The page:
Report: Russia Sends Ukrainian Children to Re-education Camps
Russia has “systematically relocated” possibly more than 6,000 children from Ukraine to several re-educating and adoption facilities in occupied Crimea and mainland Russia, which could be considered a war crime, the Yale School of Public Health’s Humanitarian Research Lab (HRL) warned.
HRL’s latest report published this week claims to have identified 43 sites holding Ukrainian children since Russia’s invasion of Ukraine on February 24, 2022, most of which are recreational camps where children are taken for ostensible vacations, while others are facilities used to house children placed for foster care or adoption in Russia, despite the fact that many of those children have parents back in Ukraine.
“What this report shows is clear, prima facie evidence of Geneva Convention violations by Russia and a violation of other elements of international law specific to child rights and to the treatment of children during armed conflict,” said Yale HRL Executive Director, Nathaniel Raymond.
The report says that at least 6,000 Ukrainian children aged four months to 17 years have started arriving in camps and other institutions in Russia in February 2022, and the most recent transfers took place this January.
“Among the camps, 12 are clustered around the Black Sea, seven are in occupied Crimea, and 10 are clustered around the cities of Moscow, Kazan, and Yekaterinburg. Eleven of the camps are located over 500 miles from Ukraine’s border with Russia, including two camps in Siberia and one in Russia’s Far East,” alleged the report.
Yale HRL also stated that it discovered two facilities involved in orphan deportation – a mental hospital and a family center.
The seemingly humanitarian motives conceal a horrific reality, since the major objective of the camps appears to be political re-education of needy Ukrainian children.
“At least 32 (78%) of the camps identified by Yale HRL appear engaged in systematic re-education efforts that expose children from Ukraine to Russia-centric academic, cultural, patriotic, and/or military education,” read the report.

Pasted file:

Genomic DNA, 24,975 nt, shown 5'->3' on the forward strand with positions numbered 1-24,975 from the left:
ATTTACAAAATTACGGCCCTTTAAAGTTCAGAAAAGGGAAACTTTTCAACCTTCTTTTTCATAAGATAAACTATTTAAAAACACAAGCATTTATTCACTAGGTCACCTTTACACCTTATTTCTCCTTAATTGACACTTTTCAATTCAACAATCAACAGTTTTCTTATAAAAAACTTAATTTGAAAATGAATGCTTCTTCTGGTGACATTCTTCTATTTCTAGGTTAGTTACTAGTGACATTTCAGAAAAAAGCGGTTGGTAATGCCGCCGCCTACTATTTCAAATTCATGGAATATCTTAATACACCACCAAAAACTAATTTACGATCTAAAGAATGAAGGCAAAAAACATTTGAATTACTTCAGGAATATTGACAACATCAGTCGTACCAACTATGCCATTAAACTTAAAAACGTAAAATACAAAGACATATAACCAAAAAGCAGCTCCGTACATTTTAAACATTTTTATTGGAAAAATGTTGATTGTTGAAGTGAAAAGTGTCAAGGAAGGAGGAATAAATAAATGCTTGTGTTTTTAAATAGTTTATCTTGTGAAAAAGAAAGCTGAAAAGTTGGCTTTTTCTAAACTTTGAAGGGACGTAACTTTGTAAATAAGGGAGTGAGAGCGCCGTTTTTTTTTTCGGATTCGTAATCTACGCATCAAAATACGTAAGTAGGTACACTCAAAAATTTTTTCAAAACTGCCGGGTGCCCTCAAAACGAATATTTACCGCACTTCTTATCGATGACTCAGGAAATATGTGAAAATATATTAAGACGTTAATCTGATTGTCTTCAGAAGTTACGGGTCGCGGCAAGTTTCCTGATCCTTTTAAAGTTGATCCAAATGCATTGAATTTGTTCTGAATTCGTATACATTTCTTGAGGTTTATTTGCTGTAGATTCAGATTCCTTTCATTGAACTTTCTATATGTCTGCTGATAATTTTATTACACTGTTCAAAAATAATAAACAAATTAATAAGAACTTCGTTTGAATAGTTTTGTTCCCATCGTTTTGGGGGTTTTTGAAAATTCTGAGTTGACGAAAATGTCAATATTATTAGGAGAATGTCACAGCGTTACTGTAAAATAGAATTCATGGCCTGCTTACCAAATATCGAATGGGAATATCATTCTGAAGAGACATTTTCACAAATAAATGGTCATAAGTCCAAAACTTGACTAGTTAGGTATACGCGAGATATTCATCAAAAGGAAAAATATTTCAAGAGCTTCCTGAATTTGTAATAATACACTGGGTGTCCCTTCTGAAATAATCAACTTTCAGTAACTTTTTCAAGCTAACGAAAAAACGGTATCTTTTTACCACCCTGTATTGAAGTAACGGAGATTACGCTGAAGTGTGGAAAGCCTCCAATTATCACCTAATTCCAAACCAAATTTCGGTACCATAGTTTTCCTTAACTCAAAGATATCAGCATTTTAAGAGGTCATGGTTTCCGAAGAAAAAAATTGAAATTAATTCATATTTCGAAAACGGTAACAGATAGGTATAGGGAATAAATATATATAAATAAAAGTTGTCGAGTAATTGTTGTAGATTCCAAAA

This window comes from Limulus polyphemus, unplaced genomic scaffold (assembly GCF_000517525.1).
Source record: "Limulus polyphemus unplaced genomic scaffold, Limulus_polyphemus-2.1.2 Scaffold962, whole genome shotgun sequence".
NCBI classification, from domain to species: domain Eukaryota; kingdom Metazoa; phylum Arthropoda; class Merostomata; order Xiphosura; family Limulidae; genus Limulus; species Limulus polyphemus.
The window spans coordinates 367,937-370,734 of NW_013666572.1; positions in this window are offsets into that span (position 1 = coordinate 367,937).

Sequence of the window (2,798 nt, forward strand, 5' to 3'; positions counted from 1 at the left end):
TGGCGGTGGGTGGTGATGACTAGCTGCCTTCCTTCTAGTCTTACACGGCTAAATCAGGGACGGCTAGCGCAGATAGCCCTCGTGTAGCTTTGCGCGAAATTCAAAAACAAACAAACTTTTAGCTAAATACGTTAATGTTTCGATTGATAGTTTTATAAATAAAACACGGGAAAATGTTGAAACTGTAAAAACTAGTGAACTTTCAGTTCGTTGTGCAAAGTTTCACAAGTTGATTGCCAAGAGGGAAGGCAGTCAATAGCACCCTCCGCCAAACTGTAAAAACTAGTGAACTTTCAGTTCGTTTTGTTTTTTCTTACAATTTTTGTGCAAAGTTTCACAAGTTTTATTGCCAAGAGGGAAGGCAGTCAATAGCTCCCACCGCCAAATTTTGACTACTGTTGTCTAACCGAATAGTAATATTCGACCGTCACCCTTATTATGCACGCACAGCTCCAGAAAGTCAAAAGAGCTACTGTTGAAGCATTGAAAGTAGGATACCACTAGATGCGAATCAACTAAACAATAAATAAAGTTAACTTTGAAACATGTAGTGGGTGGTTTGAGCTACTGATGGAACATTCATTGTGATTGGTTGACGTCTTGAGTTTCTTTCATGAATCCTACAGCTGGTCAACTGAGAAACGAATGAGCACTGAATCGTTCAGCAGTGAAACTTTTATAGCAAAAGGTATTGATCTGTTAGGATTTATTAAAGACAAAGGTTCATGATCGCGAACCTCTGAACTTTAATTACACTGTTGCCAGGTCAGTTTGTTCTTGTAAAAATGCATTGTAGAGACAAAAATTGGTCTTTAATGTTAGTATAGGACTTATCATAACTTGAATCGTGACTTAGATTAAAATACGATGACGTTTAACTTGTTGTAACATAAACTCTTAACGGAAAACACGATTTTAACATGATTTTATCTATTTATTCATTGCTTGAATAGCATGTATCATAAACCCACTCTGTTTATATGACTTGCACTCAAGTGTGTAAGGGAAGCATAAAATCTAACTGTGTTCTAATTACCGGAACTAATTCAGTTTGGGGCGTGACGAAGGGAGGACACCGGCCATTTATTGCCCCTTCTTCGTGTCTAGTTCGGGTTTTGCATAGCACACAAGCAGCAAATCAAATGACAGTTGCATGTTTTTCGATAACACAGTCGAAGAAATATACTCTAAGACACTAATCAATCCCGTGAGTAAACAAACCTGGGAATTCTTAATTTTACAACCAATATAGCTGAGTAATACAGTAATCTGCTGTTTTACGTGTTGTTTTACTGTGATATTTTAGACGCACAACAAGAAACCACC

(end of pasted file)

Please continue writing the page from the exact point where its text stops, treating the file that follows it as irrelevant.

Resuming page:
It added that many camps supported by the Russian Federation are marketed as “integration programs,” with the obvious purpose of integrating Ukrainian youngsters into the Russian government’s idea of national culture, history, and society, some even in military training.
The HRL also alleged that all levels of authority were participating in the operation, which has been overseen by Russia’s federal government.
Officials reportedly involved in the operation’s activities include logistical coordination, such as transport of minors, finance raising, supply collection, direct camp management, and promotion of the initiative throughout Russia and occupied parts of Ukraine.
“Whether we are talking about the kids in re-education camps, or we’re talking about the quote, unquote evacuee children from Kharkiv, Kherson, and Zaporizhzhya, there is clear evidence presented in this report of alleged war crimes and potentially alleged crimes against humanity involving Russia’s activities with this – these thousands of children, likely significantly more than the 6,000 we identified, which represent not only a human rights crisis but also a child welfare emergency,” Raymond said.
The report claims that the majority of those children are not orphans, but that their parents have granted assent for their presence in the camps “under duress.”
“Consent gathered from parents for their child to attend a camp included signing over power of attorney in some cases, including to an unnamed agent,” according to the report.
Some parents reportedly claimed that certain components of their agreement, such as the length of stay and procedures for reconnecting with their children, were breached, while some refused to let their children go to the camps, but “were ignored by camp organizers who enrolled the children in camps regardless.”
According to the Yale HRL, many children’s returns from camps have been halted, and it is unclear how many of them have been reunited with their parents.
The report also cited parents as saying that they were unable to obtain information about their child’s status or location after their homecoming was halted.